JAPAN’s north-eastern Tohoku region boosted bus and flight services Monday as railway connections remained disrupted following a magnitude 7.3 earthquake Saturday that injured more than 150 people, cutting power and water in some areas.
Many homes in the hardest-hit prefectures of Miyagi and Fukushima were still without water Monday and businesses already battered by the novel coronavirus pandemic were struggling to resume operations.
Around 950,000 households were left without electricity at one point, but power had been restored by Sunday afternoon.
The powerful quake occurred just one month before the 10-year anniversary of the Great East Japan Earthquake and tsunami that led to a meltdown at the Fukushima No. 1 nuclear plant and left about 19,000 people dead or missing. The latest tremor was an aftershock of the 2011 quake, according to the Japan Meteorological Agency.
No deaths were attributed to the temblor that struck Saturday at 11:07 p.m., registering upper 6 on Japan’s seven-level seismic intensity scale in parts of Fukushima and Miyagi prefectures.
Japan Airlines Co. and All Nippon Airways Co. said they would increase flights between the Tohoku region and Tokyo’s Haneda Airport as well as Itami Airport in the Osaka area. They will also use larger airplanes for some flights.
JR Bus Tohoku Co. based in Sendai, which was heavily jolted by the earthquake late Saturday, will add more than 20 services connecting the Tokyo metropolitan area with Fukushima and Sendai stations during the daytime.
“We may discuss a further increase of bus services if the situation requires,” said an official at the company’s Morioka branch in Iwate Prefecture. JR Bus Tohoku has been flooded with reservations and inquiries.
The powerful quake has damaged electric poles and bridges on the Tohoku Shinkansen. Bullet train operations have been halted between Nasushiobara and Morioka stations in Tochigi and Iwate prefectures, respectively, since Sunday.
East Japan Railway Co. said it had partially suspended more bullet train services Monday, and that it would take about 10 days before the services are fully restored.
The Meteorological Agency warned that heavy rain was forecast from Monday evening in Fukushima Prefecture, calling on local authorities in the prefecture to be aware of the heightened risk of landslides following the seismic activity.
People continue to clean up the mess left by the quake, and those in areas affected by water stoppages have been lining up at water supply points.
About 900 homes in the town of Yamamoto in Miyagi Prefecture remained without water. The Ground Self-Defense Force has started providing water in the neighboring Fukushima Prefecture town of Shinchi, where all households were left without water.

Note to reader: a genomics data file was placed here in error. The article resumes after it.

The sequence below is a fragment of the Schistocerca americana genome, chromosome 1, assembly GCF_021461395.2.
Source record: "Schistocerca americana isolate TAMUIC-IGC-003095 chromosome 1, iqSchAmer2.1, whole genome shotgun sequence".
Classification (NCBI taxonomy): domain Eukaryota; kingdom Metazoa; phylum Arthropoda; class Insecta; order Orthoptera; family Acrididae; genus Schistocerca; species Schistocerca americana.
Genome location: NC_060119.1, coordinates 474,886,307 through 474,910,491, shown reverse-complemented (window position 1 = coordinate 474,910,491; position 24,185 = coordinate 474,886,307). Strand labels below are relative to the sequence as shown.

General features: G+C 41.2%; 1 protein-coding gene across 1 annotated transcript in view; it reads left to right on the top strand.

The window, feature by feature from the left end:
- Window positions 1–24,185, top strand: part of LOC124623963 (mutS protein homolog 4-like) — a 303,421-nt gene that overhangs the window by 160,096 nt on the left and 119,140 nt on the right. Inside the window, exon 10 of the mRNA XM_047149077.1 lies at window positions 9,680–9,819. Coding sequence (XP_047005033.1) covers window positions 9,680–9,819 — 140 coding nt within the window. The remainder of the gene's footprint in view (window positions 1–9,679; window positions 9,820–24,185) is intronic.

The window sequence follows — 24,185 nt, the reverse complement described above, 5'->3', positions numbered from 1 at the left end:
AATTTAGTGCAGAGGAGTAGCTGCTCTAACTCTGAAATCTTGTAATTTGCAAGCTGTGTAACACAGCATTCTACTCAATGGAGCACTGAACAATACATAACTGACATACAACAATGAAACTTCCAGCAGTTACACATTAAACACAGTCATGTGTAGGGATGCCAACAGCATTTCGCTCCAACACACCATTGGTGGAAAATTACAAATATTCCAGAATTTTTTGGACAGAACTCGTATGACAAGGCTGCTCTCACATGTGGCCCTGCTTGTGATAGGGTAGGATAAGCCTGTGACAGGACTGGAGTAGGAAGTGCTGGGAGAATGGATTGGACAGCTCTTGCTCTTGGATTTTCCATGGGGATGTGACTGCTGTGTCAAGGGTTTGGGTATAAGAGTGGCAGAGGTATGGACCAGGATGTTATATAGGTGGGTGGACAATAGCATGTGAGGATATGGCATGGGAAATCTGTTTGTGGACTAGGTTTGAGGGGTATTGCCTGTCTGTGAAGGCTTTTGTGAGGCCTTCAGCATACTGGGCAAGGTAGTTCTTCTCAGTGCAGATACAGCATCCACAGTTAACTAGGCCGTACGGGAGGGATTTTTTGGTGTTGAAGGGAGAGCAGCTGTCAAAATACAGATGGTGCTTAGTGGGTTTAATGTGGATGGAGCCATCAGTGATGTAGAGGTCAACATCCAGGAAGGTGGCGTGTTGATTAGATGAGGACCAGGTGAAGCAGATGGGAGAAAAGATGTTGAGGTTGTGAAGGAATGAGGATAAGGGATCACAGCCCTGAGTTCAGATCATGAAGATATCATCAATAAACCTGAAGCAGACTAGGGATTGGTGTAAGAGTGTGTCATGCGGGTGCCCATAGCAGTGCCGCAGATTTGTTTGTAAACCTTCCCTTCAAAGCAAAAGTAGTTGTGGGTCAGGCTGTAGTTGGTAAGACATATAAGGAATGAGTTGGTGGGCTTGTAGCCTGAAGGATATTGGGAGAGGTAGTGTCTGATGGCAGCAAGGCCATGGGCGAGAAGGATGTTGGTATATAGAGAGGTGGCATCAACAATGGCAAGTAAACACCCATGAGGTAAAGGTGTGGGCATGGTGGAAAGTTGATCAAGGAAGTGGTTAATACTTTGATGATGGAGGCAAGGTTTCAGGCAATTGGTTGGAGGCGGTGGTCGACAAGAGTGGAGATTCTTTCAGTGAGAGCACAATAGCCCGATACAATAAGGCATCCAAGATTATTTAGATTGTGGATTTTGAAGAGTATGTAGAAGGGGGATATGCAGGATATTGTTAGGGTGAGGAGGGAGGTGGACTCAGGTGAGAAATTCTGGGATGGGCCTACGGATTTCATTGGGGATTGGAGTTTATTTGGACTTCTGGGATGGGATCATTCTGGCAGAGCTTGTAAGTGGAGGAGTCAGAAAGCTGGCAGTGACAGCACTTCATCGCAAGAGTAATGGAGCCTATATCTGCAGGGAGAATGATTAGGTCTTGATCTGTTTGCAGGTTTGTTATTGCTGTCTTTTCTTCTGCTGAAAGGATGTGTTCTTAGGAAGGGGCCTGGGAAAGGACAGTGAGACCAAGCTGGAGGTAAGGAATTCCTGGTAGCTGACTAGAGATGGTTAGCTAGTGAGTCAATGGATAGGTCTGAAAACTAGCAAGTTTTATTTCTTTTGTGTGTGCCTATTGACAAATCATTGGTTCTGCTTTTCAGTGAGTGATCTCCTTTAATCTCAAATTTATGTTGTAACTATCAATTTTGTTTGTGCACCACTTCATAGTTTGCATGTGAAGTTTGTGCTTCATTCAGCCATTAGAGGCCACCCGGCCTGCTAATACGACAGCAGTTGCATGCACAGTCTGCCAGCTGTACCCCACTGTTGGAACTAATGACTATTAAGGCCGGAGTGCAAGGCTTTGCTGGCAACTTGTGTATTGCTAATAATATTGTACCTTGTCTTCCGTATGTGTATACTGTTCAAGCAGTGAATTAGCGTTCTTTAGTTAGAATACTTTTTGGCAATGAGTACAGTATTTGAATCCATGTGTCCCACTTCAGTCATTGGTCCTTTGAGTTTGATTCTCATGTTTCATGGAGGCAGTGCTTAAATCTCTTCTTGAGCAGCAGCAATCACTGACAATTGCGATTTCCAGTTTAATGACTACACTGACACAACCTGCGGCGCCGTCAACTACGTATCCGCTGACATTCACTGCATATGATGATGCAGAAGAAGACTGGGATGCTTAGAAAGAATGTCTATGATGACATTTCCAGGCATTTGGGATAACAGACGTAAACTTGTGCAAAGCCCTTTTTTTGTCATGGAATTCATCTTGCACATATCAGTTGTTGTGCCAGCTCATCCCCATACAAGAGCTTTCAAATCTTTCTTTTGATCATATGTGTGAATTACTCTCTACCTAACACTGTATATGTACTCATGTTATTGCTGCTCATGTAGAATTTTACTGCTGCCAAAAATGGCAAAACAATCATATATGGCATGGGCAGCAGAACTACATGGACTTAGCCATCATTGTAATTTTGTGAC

The quake also affected businesses in Fukushima preparing to resume operations with the lifting Sunday of a local government request to shorten business hours, which had been aimed at containing the spread of the novel coronavirus.
“I had just received a call from a regular customer awaiting our reopening,” said Yosuke Mashiko, 37, who had been about to end the temporary closure of his bar in Koriyama from Monday evening. “I know all of this is no one’s fault, but I’m overwhelmed.”
Kirin Holdings Co. said it stopped operations at a beer production plant in Sendai due to earthquake damage to its facility and inventories, and did not expect to resume until Wednesday at the earliest.
Asahi Breweries Ltd. has similarly halted its beer plant in the city of Motomiya in Fukushima Prefecture.
The powerful earthquake injured 153 people, according to the internal affairs ministry. The temblor also caused damage to school buildings in Fukushima and Miyagi prefectures, prompting a total of 71 schools to close on Monday.
A total of 311 instances of damage to school buildings in the two prefectures — 119 in Miyagi and 192 in Fukushima — such as cracks in walls and floors, shattered windows and burst water pipes, had been discovered, according to the education ministry.
Water in a spent nuclear fuel pool spilled over at the Fukushima No. 1 power plant, which suffered meltdowns after the March 11, 2011, disaster, but there was no leak, according to operator Tokyo Electric Power Company Holdings Inc.
Other nuclear utilities reported there were no irregularities.
Prime Minister Yoshihide Suga said at a meeting of Cabinet members on Sunday that the government had received reports of many injuries but no deaths, and urged people to stay alert.
“We want people to act quickly by not letting their guard down and paying close attention to information provided by local authorities,” Suga said, noting there could be further quakes with an intensity of upper 6 over the next seven days or so.
Since late Saturday, a series of aftershocks registering up to 4 on the intensity scale have been observed.